Coeliac disease is the most common form of food intolerance in the world. In Europe it affects around 1% of the adult population, ranging from 0.2% in Germany to 2-3 % in Finland and Sweden. The figures are the same in other countries around the world such as, for example, India. In the United States it affects around 1% of the population, the same as in Europe, while it falls to around 0.6% and 0.8% in Central and South America respectively, and is no higher than 0.5% in Oceania. Africa is one region of the planet that shows huge disparities: the data on its incidence show it as being between 0.5% in Egypt and 1% in Libya, but Africa also hosts the population with the highest percentage of coeliac disease in the world, the Saharawi (5-6 % in the area bordering Mauritania, Morocco and Algeria). This can be attributed to the consumption of large quantities of foods containing gluten (cuscus) as well as to a high incidence of HLA associated genetic disposition in the population. For a long time coeliac disease appeared to be a problem limited to Western societies, but these days, as the data prove, we know that this is not the case. Certain factors, in particular the globalization of food consumption, an environmental factor, have made coeliac disease one of the most common chronic conditions, present all around the world.
More than 280,000 Italian women are still unaware that they are suffering from coeliac disease. Coeliac disease affects twice as many women as men. The data in the latest report by the Parliamentary Commission on Coeliac Disease (Relazione al Parlamento sulla Celiachia), produced by the Health Ministry, state that only 115,000 women have been diagnosed. Coeliac disease, however, with an incidence of 1% across the Italian population and a male-female ratio of approximately 1:2, should now affect around 400,000 women, a number that is rising in line with the population. The male to female ratio that has been measured in Italy may reasonably be considered a global benchmark, caused by factors specific to women, who are generally more predisposed to immune system disorders.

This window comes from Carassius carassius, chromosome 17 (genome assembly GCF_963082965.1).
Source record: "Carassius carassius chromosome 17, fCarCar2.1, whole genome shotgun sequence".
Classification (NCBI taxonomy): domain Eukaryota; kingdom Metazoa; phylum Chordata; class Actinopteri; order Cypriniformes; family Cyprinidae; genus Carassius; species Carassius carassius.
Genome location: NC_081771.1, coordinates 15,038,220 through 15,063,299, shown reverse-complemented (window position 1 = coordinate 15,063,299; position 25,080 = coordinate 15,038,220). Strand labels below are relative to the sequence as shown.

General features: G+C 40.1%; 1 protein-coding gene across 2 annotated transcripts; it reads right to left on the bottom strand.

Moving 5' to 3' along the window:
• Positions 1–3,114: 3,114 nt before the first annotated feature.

“Our aim as an Association” states Elisabetta Tosi, Head of the Italian Coeliac Disease Association and a Women For Expo ambassador “is to reach the large numbers of people who are unaware they have a gluten intolerance, because the diagnosis is the first step towards finally starting to get better”.
In particular, as far as the gender most affected by this disease is concerned, the Scientific Committee of the AIC is working on a project entitled “Woman: osteoporosis, anaemia, fertility and pregnancy”, a new approach to diagnosis, whose aim is to improve awareness among women at risk from some of the less familiar symptoms of coeliac disease, including anaemia, infertility, early menopause, some problems during pregnancy and osteoporosis. It is often not easy to recognize coeliac disease as the cause of these symptoms and patients do not get diagnosed, and are therefore unable to understand the cause of their health problems and cure them with the only type of therapy currently available: the permanent removal of gluten from their diet.
To help women “know themselves” and find out whether they are suffering from coeliac disease even if they do not show the classic symptoms, AIC has produced a free guide (Donna&Celiachia) that can be downloaded from the association’s website www.celiachia.it/donnaeceliachia
The guide was officially launched on 8th March, International Women’s Day, and is currently available in digital format, although a print edition is also planned.
Using simple texts and infographics, the guide describes a series of conditions that should lead women to suspect they are suffering from coeliac disease and approach their doctor in order to run the necessary tests. The key aim remains reaching those seven out of ten women sufferers who are unaware of their condition and are therefore exposed to the consequences of undiagnosed coeliac disease, as the Head of the AIC explains: “Undiagnosed coeliac disease increases the risk of problems in pregnancy such as frequent miscarriages, intrauterine growth retardation, premature birth, low birth weight, caesarean section. If these conditions are present it is advisable to undergo clinical tests for coeliac disease, whereas self-diagnosis and embarking on a gluten-free diet without a confirmed diagnosis are to be avoided. Unfortunately increasing numbers of people think they have gained some benefit from an exclusion diet, due to the placebo effect. AIC invites anyone who thinks they may have a gluten intolerance to see a doctor in order to undergo the appropriate tests. Removing gluten from the diet before these tests have been done actually makes it impossible to verify and places the correct course of therapy at risk and with it the health